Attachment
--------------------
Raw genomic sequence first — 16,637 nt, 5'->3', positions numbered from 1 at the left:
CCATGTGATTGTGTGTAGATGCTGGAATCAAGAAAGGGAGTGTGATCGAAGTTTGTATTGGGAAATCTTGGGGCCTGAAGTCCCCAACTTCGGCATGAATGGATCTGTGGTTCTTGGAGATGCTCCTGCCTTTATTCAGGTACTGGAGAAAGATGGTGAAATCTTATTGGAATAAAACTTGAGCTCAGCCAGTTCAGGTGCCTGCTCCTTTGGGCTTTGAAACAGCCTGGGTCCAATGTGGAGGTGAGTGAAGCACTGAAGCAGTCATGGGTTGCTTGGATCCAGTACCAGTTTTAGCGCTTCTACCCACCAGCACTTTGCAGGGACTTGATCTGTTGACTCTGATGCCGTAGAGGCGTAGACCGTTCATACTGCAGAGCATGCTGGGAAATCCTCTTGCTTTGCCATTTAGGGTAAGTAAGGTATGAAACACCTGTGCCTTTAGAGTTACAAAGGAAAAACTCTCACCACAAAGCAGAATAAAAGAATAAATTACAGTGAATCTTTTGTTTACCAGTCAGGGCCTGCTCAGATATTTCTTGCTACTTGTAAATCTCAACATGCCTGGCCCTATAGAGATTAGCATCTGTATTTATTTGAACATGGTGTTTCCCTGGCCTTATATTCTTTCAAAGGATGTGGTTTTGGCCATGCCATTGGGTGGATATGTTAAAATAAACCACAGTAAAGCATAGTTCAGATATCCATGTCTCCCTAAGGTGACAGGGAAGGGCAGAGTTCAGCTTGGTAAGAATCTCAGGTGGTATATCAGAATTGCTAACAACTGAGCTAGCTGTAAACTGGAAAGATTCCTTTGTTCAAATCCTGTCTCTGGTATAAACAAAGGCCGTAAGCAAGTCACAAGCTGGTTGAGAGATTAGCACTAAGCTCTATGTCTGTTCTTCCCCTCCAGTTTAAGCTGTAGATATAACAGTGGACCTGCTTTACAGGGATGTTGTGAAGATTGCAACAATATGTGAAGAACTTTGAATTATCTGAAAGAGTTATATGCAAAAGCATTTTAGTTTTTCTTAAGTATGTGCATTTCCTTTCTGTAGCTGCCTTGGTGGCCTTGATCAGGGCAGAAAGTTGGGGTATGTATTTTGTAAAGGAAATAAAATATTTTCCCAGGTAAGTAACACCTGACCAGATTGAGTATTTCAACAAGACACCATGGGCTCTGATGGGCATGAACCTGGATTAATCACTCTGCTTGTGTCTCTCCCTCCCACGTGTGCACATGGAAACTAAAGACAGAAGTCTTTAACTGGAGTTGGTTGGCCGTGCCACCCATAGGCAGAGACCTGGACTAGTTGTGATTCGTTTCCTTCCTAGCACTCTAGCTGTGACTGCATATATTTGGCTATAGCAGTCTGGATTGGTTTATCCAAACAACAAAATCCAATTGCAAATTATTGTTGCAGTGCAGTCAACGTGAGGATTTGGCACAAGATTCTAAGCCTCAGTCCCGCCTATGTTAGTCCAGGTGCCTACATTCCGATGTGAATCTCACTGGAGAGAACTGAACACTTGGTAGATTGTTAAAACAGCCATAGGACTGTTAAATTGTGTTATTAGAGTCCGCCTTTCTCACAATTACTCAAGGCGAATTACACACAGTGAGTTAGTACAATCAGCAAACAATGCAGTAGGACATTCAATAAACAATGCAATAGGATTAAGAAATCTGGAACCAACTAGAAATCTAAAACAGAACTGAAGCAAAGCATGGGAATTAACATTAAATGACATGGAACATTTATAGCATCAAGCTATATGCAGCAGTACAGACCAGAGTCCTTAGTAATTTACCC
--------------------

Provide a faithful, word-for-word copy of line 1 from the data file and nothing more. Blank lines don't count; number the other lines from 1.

Raw genomic sequence first — 16,637 nt, 5'->3', positions numbered from 1 at the left: